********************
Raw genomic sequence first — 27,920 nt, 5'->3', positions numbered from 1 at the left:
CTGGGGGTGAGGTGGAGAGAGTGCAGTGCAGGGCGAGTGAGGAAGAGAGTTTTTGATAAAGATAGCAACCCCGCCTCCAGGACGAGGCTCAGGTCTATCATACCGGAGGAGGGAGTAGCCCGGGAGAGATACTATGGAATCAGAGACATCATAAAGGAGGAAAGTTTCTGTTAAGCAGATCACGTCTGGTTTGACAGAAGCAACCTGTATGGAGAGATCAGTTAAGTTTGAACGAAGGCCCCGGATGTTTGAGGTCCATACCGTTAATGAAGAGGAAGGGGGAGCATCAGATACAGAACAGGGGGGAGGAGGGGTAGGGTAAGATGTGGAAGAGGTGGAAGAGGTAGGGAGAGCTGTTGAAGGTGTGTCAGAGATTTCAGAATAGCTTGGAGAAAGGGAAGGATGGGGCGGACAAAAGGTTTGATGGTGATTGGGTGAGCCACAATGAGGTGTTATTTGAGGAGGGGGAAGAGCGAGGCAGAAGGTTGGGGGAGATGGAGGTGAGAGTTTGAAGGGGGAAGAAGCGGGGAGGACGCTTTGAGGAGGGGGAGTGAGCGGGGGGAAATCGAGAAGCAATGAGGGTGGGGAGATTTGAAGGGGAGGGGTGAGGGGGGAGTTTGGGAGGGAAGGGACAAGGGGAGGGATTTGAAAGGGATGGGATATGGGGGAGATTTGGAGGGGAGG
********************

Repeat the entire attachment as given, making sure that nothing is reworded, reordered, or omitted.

Raw genomic sequence first — 27,920 nt, 5'->3', positions numbered from 1 at the left:
CTGGGGGTGAGGTGGAGAGAGTGCAGTGCAGGGCGAGTGAGGAAGAGAGTTTTTGATAAAGATAGCAACCCCGCCTCCAGGACGAGGCTCAGGTCTATCATACCGGAGGAGGGAGTAGCCCGGGAGAGATACTATGGAATCAGAGACATCATAAAGGAGGAAAGTTTCTGTTAAGCAGATCACGTCTGGTTTGACAGAAGCAACCTGTATGGAGAGATCAGTTAAGTTTGAACGAAGGCCCCGGATGTTTGAGGTCCATACCGTTAATGAAGAGGAAGGGGGAGCATCAGATACAGAACAGGGGGGAGGAGGGGTAGGGTAAGATGTGGAAGAGGTGGAAGAGGTAGGGAGAGCTGTTGAAGGTGTGTCAGAGATTTCAGAATAGCTTGGAGAAAGGGAAGGATGGGGCGGACAAAAGGTTTGATGGTGATTGGGTGAGCCACAATGAGGTGTTATTTGAGGAGGGGGAAGAGCGAGGCAGAAGGTTGGGGGAGATGGAGGTGAGAGTTTGAAGGGGGAAGAAGCGGGGAGGACGCTTTGAGGAGGGGGAGTGAGCGGGGGGAAATCGAGAAGCAATGAGGGTGGGGAGATTTGAAGGGGAGGGGTGAGGGGGGAGTTTGGGAGGGAAGGGACAAGGGGAGGGATTTGAAAGGGATGGGATATGGGGGAGATTTGGAGGGGAGG